beer, Santa, and commercial speech

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6 Responses

  1. John Armstrong says:

    This is going to throw off the whole slogan for the FSF

  2. Howard Wasserman says:

    I think your conclusion basically is right. “Commercial speech” (i.e., advertising and product publicity) today (and probably historically) contains some of the best artistic, political, and social expression, commentary, and parody/satire (such as in the beer label). That parody exists separate from the “proposal of a commercial (or market) transaction.” And it cannot lose its full protection simply because it appears on a product label, rather than in, say, a protest against government-sponsored Christmas displays.

  3. Heidi Kitrosser says:

    It is interesting, by the way, that the R.A.V. doctrine has not clearly altered step 3 (which effectively serves as the content regulation analysis step) of the Central Hudson test. And the Court’s had an opportunity to take that step since R.A.V., but they haven’t done it. Perhaps, ironically, the fact that commercial speech generally gets much more protection than “unprotected” speech like obscenity, incitement, etc., has made the Court feel that it’s unnecessary to leap to the extreme of strict scrutiny for regulations of content within the commercial speech category. Or perhaps there’s an unspoken sense that content within categories like incitements, threats, etc. are more likely to be of “high value” (say, political).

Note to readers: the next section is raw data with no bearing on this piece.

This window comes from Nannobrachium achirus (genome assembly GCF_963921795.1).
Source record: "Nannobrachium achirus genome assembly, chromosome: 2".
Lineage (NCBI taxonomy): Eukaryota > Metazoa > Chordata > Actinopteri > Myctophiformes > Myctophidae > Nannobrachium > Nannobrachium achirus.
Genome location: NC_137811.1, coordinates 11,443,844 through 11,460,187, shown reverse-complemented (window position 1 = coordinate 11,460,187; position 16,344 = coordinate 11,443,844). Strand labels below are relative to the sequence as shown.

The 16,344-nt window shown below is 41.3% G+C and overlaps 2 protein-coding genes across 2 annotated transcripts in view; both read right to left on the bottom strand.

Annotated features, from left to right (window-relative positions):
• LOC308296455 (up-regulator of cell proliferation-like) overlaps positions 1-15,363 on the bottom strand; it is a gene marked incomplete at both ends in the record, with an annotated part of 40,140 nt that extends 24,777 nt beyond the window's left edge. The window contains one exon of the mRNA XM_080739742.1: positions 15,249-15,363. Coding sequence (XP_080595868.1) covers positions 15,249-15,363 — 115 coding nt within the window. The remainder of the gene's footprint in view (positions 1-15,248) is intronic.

4. I’d like to have some level of taste and decorum to balance out cruder expressions, but as always, who is to judge for us? The Santa’s Butt label is humorous and harmless, to me.

    On a semi-related note and along the lines of John’s comment, have you heard about the truly free as in free speech beer? Lawrence Lessig wrote about it for Wired: “Free, as in Beer”

  5. Heidi Kitrosser says:

    Ann, now I know what to do for my holiday shopping! :)